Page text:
Varun Dhawan and Shraddha Kapoor’s Street Dancer 3D is an extravagant dance reality show set in London. It is a treat for reality show lovers who don’t mind watching a dance performance for two hours non-stop. A dance epic based on the multifarious colors of dance and the unity that occurs between two different groups coming together for a single cause.
Set in London, the film is about 2 rival dance groups from India and Pakistan, who’ve been competing against each other every time they meet, be it at a cafe or at an underground street battle, until they eventually realize that they stem from the same roots and have a common purpose to stand for their people from the Asian subcontinent.
Followed by the backdrop of a global dance competition, the film showcases how these underdogs stand strong against all odds.
Release date: 24 January 2020 (India)
Director: Remo D’Souza
Music director: Tanishk Bagchi, Guru Randhawa, Sachin–Jigar, Badshah
Producers: Bhushan Kumar, Krishan Kumar
Review: India Today
Rating: 2 stars
Street Dancer 3D, starring Varun Dhawan and Shraddha Kapoor in the lead roles, is one big fat dance performance at a huge reality show, which has a story thrown in somewhere there. The film also stars some of the biggest names of Indian dance scene like Puneet Pathak, Dharmesh Yelande and Raghav Juyal, among others (Do these, plus Remo D’Souza, remind you of a popular dance show which is currently airing on TV? No marks for guessing the answer).
So the story, which is credited to the director and choreographer of the film, revolves around two dance groups in London. One group, comprising NRIs, is led by Sahej (Varun Dhawan) and the other with Pakistani teammates is headed by Inayat (Shraddha Kapoor). Both the groups are always at loggerheads and never miss a chance to humiliate each other at the dance battles. If there are India and Pakistan, then there are British as well, and yes some cricket.
Rating: 1.5 stars (out of 5)
A street swarming with dancers swaying and wiggling to a wild beat hits a dead-end in Street Dancer 3D. It is an edifice built on a weak foundation: yes, a mound of rubble is what Street Dancer 3D as it collapses under its own weight. It whips up, in an unseemly fit of frenzy, a purported celebration of dance. Cinema is given short shrift in the bargain.
The film’s heart seems to be in the right place and the multitude of feet it presses into service are nimble enough. Its head, if at all there is one in working order, is unable to keep pace and thinks up scenes so infantile and wayward that one cannot but wonder what the hell is going on.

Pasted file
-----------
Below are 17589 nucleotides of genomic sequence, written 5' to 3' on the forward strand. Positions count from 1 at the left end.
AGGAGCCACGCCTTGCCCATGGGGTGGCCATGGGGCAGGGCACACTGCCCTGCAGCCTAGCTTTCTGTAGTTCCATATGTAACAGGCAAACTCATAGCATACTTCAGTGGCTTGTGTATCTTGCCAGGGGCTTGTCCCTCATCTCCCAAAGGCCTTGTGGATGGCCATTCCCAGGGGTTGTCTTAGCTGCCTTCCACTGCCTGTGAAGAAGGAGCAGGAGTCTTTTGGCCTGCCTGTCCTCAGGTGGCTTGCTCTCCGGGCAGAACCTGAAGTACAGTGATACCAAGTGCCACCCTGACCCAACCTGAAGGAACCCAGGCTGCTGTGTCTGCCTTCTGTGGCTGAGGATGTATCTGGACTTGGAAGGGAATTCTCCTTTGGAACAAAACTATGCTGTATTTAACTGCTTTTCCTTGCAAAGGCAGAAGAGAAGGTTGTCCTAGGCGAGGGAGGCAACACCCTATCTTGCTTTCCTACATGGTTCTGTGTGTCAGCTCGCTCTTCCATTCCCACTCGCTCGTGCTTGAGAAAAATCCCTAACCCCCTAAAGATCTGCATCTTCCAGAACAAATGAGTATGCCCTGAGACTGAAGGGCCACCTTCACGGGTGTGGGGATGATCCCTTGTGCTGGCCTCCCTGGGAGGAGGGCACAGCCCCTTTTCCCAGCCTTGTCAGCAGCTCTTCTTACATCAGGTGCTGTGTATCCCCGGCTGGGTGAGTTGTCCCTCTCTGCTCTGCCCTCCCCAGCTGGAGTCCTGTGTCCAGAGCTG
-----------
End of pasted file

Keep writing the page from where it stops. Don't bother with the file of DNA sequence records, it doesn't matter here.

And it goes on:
Review: Bollywood Hungama
Rating: 4 stars
Street Dancer 3D is the story of two warring groups uniting for a larger cause with the backdrop of dance. Sahej (Varun Dhawan) is an Indian origin British resident based in London with his family. He and his brother Inder (Punit J Pathak) are a part of a dance group called Street Dancers. Remo Dsouza’s story is not novel. A few developments are fine but predictable.
However, Tushar Hiranandani’s screenplay (additional screenplay by Jagdeep Sidhu) is quite entertaining and very simple. It’s easy to comprehend what’s going on despite so many characters and so much of dance happening. A few dramatic sequences especially are well scripted. Farhad Samji’s dialogues (addtional dialogues by Jagdeep Sidhu) work well but one expects a lot from this talented writer especially some witty one-liners.
Street Dancer 3D begins on a visually stunning note. The introduction piece is well shot and thought of and instantly sets the mood. The introduction of Inayat is quite fun while Nora’s entry will surely soar the temperatures in this cold weather.
Post-interval, the film drops again but a nice plot point is added here when Sahej breaks off from Street Dancers. This track works well. The immigration bit is touching but logically flawed and that affects some impact. But the film has lot more to impress. The semi-final sequence is sure to be greeted with claps and whistles. The climax has enough drama and entertainment to keep viewers hooked. The film ends on a touching note with a montage of the SWAT (Sikh Welfare & Awareness Team) and their noble work in London.